How’s Your Day?
5th Sunday in Ordinary Time (B)

Antonio P. Pueyo
Reproduced with Permission

Each one of us can point to a typical day in our life. A housewife describes her typical day as waking up at five in the morning, preparing breakfast, sending off the children and the husband, cleaning the house, going to the market, preparing lunch, watching the noontime television show, talking with the neighbors, waiting for the children and husband to arrive, preparing supper, watching the popular TV drama and sleep. The husband’s day differs. Wake up, eat breakfast, rush to work, eat lunch, more work, off from work, spend some time talking with office mates, back home, watch the shows with the wife and children, then sleep.

In some families, the husband or the wife may manage to go to an early morning mass. There are even some families that manage to turn off the television for a family rosary and for some study time for the children. In farming communities, the day begins earlier as the farmers try to take advantage of the cooler hours of the morning to do their work. In urban settings, some people’s working day begins in the evening and ends in the morning.

Action starter: Amare est servire (To love is to serve).

How do we find our typical day? Is it as Job describes in the first reading, “Is not man’s life on earth a drudgery? (Jb.7:1). Are our nights restful or as Job laments, “the night drags on; I am filled with restlessness until the dawn (v.5). In contrast, St. Paul sees each day as an opportunity to preach, “woe to me if I do not preach the gospel” (1 Cor. 9:16). St. Paul is passionate about his duty to share the good news about Jesus. Each day is important. There is no time to waste.

The Gospel this Sunday illustrates a typical day in the Lord’s public life (Mk. 1:29-39). He would rise at early dawn to pray. He would then teach and cure the sick who were brought to him. He had a close circle of friends with whom he spent more time -- the brothers Peter and Andrew and James and John. The Gospel tells the story of Jesus’ visit to Peter’s house and how He cured Peter’s mother-in-law. Jesus prayed, taught, healed, visited homes, and shared time with friends. He would engage in conversation the common folks, teachers of the law, public officials, and even strangers and foreigners.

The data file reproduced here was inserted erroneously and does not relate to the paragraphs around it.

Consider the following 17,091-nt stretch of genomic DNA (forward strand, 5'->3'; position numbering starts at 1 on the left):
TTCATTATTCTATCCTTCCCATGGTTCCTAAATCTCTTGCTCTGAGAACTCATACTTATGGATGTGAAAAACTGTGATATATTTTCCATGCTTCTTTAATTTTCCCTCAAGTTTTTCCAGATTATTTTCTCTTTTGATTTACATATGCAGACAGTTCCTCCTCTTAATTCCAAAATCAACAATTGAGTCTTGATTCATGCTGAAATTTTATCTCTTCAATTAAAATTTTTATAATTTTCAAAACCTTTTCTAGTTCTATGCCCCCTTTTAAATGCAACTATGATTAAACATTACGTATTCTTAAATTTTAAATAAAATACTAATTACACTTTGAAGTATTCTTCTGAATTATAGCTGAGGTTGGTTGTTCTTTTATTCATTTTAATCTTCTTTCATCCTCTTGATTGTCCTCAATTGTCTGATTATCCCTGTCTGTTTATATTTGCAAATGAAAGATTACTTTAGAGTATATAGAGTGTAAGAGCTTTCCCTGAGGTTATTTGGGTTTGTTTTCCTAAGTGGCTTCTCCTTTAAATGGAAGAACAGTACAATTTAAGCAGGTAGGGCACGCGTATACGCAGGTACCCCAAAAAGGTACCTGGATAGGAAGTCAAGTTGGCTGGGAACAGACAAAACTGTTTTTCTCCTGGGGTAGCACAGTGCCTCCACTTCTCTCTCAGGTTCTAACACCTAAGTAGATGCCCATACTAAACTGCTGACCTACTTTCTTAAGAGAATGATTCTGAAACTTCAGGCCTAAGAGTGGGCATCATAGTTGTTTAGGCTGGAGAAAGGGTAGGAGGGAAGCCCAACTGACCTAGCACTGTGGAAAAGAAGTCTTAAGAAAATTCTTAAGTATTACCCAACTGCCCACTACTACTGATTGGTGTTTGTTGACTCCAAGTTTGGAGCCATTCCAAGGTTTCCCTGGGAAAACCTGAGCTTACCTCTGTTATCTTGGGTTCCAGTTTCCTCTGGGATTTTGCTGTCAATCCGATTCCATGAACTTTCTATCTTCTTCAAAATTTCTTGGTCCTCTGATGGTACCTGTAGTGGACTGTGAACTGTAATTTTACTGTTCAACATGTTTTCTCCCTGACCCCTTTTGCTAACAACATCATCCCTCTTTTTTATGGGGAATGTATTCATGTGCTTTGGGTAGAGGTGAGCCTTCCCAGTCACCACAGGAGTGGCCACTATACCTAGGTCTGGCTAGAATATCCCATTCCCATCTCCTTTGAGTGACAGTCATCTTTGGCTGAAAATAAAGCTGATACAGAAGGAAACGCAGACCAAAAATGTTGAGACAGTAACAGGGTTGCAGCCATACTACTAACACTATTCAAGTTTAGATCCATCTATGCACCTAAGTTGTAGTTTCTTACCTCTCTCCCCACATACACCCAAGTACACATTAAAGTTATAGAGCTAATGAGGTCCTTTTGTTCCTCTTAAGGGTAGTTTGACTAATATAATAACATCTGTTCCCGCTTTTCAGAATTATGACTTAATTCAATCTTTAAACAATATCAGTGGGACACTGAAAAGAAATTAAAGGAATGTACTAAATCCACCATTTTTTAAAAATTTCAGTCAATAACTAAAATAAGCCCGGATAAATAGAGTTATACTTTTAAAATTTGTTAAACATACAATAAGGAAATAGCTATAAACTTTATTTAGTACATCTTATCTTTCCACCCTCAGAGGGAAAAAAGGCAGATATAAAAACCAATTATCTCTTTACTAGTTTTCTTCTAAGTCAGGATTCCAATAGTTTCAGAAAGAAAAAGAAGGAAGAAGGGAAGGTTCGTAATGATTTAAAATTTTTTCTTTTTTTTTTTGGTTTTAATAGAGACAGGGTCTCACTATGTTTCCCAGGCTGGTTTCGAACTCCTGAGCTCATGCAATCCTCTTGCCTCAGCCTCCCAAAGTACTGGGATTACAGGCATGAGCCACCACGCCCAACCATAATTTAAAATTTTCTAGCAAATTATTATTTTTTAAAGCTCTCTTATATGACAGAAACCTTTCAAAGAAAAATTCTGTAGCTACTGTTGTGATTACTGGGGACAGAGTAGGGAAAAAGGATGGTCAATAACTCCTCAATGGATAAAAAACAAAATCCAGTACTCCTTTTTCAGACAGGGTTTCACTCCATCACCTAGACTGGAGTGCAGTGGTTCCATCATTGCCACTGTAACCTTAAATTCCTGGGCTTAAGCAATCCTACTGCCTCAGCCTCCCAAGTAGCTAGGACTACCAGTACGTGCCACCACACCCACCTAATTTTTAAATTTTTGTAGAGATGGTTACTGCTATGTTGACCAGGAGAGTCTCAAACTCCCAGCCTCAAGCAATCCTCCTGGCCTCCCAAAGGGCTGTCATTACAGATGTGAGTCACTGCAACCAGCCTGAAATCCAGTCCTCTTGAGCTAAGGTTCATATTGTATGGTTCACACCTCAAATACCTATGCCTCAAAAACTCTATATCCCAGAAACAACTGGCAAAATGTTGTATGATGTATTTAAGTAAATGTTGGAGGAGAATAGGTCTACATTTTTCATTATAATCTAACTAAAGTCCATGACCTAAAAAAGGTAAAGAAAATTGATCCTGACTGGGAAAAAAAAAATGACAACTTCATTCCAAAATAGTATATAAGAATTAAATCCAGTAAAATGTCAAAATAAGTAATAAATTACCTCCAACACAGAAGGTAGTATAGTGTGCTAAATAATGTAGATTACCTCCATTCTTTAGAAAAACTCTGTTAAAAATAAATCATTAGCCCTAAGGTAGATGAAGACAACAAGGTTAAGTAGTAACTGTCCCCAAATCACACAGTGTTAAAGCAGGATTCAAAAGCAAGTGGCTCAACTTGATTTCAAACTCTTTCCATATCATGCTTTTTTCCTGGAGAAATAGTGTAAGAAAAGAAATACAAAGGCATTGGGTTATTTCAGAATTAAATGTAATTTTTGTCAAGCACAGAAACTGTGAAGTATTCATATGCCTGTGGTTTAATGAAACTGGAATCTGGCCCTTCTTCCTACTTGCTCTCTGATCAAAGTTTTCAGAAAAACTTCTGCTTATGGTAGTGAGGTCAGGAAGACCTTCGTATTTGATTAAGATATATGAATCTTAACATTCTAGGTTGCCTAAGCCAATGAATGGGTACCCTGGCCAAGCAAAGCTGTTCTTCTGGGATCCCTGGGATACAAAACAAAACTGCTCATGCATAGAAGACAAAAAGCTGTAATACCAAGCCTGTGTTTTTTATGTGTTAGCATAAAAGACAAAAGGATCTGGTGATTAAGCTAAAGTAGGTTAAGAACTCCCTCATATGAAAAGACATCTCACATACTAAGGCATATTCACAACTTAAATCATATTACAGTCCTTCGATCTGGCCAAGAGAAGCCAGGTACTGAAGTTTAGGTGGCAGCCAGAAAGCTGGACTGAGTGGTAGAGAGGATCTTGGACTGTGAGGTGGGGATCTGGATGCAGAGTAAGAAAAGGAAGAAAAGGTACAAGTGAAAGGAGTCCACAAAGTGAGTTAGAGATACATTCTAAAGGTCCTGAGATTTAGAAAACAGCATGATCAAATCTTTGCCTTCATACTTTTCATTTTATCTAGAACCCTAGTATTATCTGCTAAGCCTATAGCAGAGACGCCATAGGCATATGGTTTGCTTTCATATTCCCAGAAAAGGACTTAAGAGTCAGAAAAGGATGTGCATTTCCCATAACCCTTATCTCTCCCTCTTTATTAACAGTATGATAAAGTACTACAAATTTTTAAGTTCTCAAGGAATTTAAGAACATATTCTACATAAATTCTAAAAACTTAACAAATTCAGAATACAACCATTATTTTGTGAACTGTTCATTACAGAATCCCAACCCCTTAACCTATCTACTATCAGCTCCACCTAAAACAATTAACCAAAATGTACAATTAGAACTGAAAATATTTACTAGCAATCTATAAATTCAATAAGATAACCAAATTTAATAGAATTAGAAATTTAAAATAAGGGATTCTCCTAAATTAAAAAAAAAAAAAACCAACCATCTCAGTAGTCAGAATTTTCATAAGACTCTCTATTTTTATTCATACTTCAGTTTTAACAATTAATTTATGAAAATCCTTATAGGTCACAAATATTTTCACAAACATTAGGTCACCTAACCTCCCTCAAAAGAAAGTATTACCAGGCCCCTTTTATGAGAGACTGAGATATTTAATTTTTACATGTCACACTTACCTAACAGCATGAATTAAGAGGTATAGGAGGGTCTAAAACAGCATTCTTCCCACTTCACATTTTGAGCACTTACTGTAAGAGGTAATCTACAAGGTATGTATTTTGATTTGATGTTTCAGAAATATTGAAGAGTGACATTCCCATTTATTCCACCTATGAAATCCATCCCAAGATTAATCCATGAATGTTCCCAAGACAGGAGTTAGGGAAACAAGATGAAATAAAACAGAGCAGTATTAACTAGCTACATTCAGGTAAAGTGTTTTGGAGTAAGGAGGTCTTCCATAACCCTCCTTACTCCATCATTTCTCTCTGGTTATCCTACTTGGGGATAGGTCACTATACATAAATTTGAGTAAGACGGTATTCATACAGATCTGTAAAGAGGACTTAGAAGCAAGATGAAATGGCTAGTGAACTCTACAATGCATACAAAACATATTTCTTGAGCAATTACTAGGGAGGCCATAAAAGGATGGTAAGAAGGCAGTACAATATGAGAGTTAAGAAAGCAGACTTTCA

If we were to describe an ideal day for ourselves, how would it look like? At the start of the year I received some daily planners and calendars as gifts. Some are more detailed than others. Typical with me, I make may weekly and monthly schedules, and then find out I have not really followed what I wrote. Much as I would like to be very well-organized, many things come up that are not built into the calendar. Still, I try to do the more important things that I have identified.

In monastic communities and religious houses, they have an Horarium or a strict daily schedule. Sometimes, I meet some of my former students in the seminary. Even if they have not become priests, they express their appreciation for the regulated seminary life. Some would even credit their success in their professions to the discipline they learned in the seminary in terms of time management. There is time to pray, play, work, and study.

Many of us live in a more fast-paced environment. Sometimes, we are able to spend some time in the mountains or the seaside. During quieter moments, we may desire to establish a more regulated life for ourselves and our loved ones. We may want to look at our priorities and come up with a more balanced management of our time. This desire to regulate our life and put more discipline into our daily activities boil down to these essentials of spending time with God, with family, with friends, and with our work groups. Both Freud and Jung describe a meaningful life as having the essentials of love and work. When we live our lives in love and service, then life ceases to be a drudgery. Each day becomes an adventure.